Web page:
Researchers assess the effectiveness of sea lamprey molecules on glioblastoma
A parasitic fish renowned for its distinctive, disc-shaped mouth could pave the way to more effective treatments for brain conditions, including cancer and stroke.
Native to the Northern Hemisphere, the sea lamprey is an ancient species of fish that closely resembles an eel. Its mouth is filled with sharp, hook-shaped teeth, that it uses to feed off other fish.
Now, new research suggests that molecules from sea lampreys could be combined with other therapies to deliver drugs directly to the human brain.
The study, led by the universities of Wisconsin-Madison and Texas, looked at a set of molecules from the lamprey’s immune system called VLRs (variable lymphocyte receptors). While most medicines target specific features on or inside an individual’s cells, VLRs are different because they target the extracellular matrix (ECM) - a mesh of proteins and sugars that both surround and support brain cells.
Researchers believe these molecules could be adapted and combined with an array of other therapies, giving hope to people with brain tumours, multiple sclerosis, Alzheimer’s disease or even traumatic head injuries.
“This set of targeting molecules appears somewhat agnostic to the disease,” says Eric Shusta, a professor of chemical and biological engineering at UW–Madison. “We believe it could be applied as a platform technology across multiple conditions.”
The technology takes advantage that many diseases disrupt the blood-brain barrier. This is what lines the blood vessels of the central nervous system and protects the brain from toxins and pathogens. In some illnesses, this blood-brain barrier leaks around the disease area, offering a unique entry point for any treatment.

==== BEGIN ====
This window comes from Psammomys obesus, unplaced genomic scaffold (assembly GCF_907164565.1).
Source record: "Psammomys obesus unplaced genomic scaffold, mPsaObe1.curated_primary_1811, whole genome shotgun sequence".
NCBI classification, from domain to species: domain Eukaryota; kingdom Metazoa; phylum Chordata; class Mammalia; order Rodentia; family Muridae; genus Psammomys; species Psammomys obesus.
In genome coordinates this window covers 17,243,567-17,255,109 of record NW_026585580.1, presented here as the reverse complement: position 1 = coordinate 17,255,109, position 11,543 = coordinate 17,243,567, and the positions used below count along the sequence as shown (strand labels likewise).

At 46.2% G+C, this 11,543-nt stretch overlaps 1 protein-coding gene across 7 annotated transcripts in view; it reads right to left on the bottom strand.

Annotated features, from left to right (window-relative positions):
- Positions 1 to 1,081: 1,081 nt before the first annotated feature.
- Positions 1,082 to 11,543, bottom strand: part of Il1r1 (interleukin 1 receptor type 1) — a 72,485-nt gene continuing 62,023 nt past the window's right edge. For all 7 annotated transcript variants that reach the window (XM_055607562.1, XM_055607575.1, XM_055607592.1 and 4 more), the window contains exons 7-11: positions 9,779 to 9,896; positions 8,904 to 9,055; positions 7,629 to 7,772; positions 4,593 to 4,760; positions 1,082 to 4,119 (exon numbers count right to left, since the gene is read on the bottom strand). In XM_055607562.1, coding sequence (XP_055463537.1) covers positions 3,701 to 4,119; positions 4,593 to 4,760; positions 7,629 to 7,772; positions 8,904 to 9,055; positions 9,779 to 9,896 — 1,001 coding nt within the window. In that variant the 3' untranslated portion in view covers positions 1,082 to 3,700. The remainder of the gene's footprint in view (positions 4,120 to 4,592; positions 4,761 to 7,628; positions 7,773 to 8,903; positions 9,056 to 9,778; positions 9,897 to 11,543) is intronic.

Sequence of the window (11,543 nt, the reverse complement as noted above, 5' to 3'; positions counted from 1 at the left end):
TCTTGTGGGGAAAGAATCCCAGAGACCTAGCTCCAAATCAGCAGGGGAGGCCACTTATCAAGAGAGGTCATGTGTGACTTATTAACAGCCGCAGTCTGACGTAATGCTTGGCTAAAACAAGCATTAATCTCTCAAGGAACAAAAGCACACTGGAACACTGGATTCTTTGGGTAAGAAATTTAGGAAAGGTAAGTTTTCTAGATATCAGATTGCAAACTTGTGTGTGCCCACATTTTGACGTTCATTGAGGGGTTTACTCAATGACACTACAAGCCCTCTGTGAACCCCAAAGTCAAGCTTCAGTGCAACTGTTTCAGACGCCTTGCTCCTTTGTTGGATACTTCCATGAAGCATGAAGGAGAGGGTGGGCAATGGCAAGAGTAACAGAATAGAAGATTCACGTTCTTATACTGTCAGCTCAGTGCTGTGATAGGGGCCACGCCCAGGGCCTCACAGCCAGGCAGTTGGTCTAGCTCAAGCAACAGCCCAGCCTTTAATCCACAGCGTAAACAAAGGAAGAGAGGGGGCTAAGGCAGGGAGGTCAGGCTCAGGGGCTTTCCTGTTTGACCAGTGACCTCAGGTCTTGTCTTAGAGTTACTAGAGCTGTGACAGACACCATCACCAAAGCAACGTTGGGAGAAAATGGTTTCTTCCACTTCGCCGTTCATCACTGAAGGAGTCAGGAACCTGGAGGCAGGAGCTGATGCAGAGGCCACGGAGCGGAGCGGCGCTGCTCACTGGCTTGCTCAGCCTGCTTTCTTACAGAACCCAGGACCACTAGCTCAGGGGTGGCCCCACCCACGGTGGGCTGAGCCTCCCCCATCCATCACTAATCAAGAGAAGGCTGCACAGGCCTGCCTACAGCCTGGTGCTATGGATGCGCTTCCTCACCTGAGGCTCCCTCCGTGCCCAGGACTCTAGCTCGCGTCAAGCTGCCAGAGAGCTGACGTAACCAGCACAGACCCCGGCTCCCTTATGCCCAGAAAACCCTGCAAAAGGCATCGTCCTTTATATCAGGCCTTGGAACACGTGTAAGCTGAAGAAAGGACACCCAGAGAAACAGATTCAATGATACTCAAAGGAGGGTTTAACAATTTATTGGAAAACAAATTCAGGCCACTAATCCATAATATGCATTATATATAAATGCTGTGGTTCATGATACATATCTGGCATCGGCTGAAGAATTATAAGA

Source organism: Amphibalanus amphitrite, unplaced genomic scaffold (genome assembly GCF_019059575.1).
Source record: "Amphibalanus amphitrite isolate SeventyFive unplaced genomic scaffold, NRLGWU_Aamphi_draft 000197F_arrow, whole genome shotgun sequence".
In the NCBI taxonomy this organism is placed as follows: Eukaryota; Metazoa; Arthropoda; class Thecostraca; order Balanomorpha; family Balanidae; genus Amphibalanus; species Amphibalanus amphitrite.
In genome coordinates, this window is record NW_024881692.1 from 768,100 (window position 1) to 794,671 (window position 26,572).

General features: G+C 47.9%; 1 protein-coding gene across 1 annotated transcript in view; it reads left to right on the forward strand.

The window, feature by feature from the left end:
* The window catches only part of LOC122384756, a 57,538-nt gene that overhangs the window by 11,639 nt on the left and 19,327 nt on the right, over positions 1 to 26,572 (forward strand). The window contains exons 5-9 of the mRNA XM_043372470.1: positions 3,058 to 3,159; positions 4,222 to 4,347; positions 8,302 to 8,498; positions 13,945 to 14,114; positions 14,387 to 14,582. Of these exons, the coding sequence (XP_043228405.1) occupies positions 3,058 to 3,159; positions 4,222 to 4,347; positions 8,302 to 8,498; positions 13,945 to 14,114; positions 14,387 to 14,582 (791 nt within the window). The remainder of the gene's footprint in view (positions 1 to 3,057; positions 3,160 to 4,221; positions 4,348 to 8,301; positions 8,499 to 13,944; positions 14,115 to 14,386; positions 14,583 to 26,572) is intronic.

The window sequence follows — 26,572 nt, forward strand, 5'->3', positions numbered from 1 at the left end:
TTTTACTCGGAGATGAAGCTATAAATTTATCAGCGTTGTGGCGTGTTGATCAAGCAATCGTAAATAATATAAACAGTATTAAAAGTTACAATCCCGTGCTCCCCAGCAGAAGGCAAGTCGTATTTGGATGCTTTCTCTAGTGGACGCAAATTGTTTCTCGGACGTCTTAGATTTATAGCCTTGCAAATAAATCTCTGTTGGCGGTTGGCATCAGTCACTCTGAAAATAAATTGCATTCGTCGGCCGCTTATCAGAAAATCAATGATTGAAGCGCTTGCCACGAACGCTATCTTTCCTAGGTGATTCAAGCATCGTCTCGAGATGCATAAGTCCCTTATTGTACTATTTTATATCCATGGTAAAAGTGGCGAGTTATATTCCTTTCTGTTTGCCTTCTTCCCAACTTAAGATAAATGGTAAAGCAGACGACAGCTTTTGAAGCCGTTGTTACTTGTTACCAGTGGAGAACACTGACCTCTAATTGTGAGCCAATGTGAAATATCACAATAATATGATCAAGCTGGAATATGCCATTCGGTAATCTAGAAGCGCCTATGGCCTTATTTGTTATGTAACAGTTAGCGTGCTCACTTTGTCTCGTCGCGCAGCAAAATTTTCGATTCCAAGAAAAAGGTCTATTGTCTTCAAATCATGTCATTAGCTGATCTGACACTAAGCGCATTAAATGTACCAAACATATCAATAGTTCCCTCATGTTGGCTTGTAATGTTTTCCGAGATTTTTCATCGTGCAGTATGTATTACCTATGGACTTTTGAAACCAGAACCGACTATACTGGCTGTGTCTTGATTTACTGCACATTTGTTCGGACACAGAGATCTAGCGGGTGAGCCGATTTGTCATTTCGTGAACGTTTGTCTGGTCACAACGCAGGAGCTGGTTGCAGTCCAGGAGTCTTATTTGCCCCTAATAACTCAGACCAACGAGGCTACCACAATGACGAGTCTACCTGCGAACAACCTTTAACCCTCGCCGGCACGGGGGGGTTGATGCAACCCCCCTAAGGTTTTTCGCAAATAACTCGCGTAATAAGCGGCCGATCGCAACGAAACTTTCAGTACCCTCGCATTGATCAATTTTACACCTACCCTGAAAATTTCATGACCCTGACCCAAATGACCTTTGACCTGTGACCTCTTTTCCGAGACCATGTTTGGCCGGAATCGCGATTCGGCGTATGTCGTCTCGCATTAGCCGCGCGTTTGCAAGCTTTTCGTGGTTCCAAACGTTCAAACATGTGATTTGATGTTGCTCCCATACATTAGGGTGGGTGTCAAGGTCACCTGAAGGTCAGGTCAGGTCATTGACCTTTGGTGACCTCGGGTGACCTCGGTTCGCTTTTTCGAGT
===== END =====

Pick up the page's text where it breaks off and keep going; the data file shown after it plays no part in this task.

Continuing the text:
In the study, researchers assessed the effectiveness of VLRs in mouse models of glioblastoma, an incurable brain cancer. The team bound the VLRs to an approved chemotherapy drug called doxorubicin and found that the treatment prolonged the rodents’ survival.
The team note that it’s possible that drugs delivered to the matrix could accumulate to a much higher therapeutic dose than medicines aimed at the inside of cells.
Collaborator John Kuo, a neurosurgeon-scientist and professor of neurosurgery at the University of Texas at Austin, said: “Similar to water soaking into a sponge, the lamprey molecules will potentially accumulate much more of the drug in the abundant matrix around cells compared to specific delivery to cells.”
The team are now planning to link the VLR molecules to additional anti-cancer drugs, such as immunotherapy agents that activate a patient’s own immune system to destroy tumours. They also see promise in using the molecules as diagnostic tools to detect blood-brain barrier disruption.
“I’m excited about trying this strategy in different disease model systems,” says Kuo. “There are several disease processes that disrupt the blood-brain barrier and we could conceive of delivering a variety of different therapies with these molecules.”
The study, Identification of variable lymphocyte receptors that can target therapeutics to pathologically exposed brain extracellular matrix, is published in the journal Science Advances.
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